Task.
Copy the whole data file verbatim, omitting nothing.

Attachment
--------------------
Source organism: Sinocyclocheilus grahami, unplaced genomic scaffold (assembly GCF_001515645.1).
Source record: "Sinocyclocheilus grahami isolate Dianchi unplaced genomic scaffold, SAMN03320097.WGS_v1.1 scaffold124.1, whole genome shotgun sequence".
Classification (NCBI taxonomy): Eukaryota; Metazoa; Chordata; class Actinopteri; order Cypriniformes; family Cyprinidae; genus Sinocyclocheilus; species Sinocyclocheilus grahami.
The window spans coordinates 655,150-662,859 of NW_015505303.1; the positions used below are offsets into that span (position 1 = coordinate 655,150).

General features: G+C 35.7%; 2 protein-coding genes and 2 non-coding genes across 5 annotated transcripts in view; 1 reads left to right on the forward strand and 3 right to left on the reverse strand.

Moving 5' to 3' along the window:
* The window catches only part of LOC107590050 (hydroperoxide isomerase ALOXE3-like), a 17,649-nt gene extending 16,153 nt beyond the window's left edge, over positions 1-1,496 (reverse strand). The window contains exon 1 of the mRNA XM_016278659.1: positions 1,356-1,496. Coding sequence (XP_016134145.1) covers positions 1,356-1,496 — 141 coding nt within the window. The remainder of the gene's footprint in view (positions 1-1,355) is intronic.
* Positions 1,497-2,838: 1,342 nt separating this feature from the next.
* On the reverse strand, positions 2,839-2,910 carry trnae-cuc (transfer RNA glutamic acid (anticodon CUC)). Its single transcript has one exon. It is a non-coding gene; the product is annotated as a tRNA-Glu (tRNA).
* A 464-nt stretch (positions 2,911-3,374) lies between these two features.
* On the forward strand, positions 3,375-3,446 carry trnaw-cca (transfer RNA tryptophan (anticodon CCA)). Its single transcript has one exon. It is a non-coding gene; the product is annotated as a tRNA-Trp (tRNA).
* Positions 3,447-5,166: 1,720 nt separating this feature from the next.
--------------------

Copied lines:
Source organism: Sinocyclocheilus grahami, unplaced genomic scaffold (assembly GCF_001515645.1).
Source record: "Sinocyclocheilus grahami isolate Dianchi unplaced genomic scaffold, SAMN03320097.WGS_v1.1 scaffold124.1, whole genome shotgun sequence".
Classification (NCBI taxonomy): Eukaryota; Metazoa; Chordata; class Actinopteri; order Cypriniformes; family Cyprinidae; genus Sinocyclocheilus; species Sinocyclocheilus grahami.
The window spans coordinates 655,150-662,859 of NW_015505303.1; the positions used below are offsets into that span (position 1 = coordinate 655,150).

General features: G+C 35.7%; 2 protein-coding genes and 2 non-coding genes across 5 annotated transcripts in view; 1 reads left to right on the forward strand and 3 right to left on the reverse strand.

Moving 5' to 3' along the window:
* The window catches only part of LOC107590050 (hydroperoxide isomerase ALOXE3-like), a 17,649-nt gene extending 16,153 nt beyond the window's left edge, over positions 1-1,496 (reverse strand). The window contains exon 1 of the mRNA XM_016278659.1: positions 1,356-1,496. Coding sequence (XP_016134145.1) covers positions 1,356-1,496 — 141 coding nt within the window. The remainder of the gene's footprint in view (positions 1-1,355) is intronic.
* Positions 1,497-2,838: 1,342 nt separating this feature from the next.
* On the reverse strand, positions 2,839-2,910 carry trnae-cuc (transfer RNA glutamic acid (anticodon CUC)). Its single transcript has one exon. It is a non-coding gene; the product is annotated as a tRNA-Glu (tRNA).
* A 464-nt stretch (positions 2,911-3,374) lies between these two features.
* On the forward strand, positions 3,375-3,446 carry trnaw-cca (transfer RNA tryptophan (anticodon CCA)). Its single transcript has one exon. It is a non-coding gene; the product is annotated as a tRNA-Trp (tRNA).
* Positions 3,447-5,166: 1,720 nt separating this feature from the next.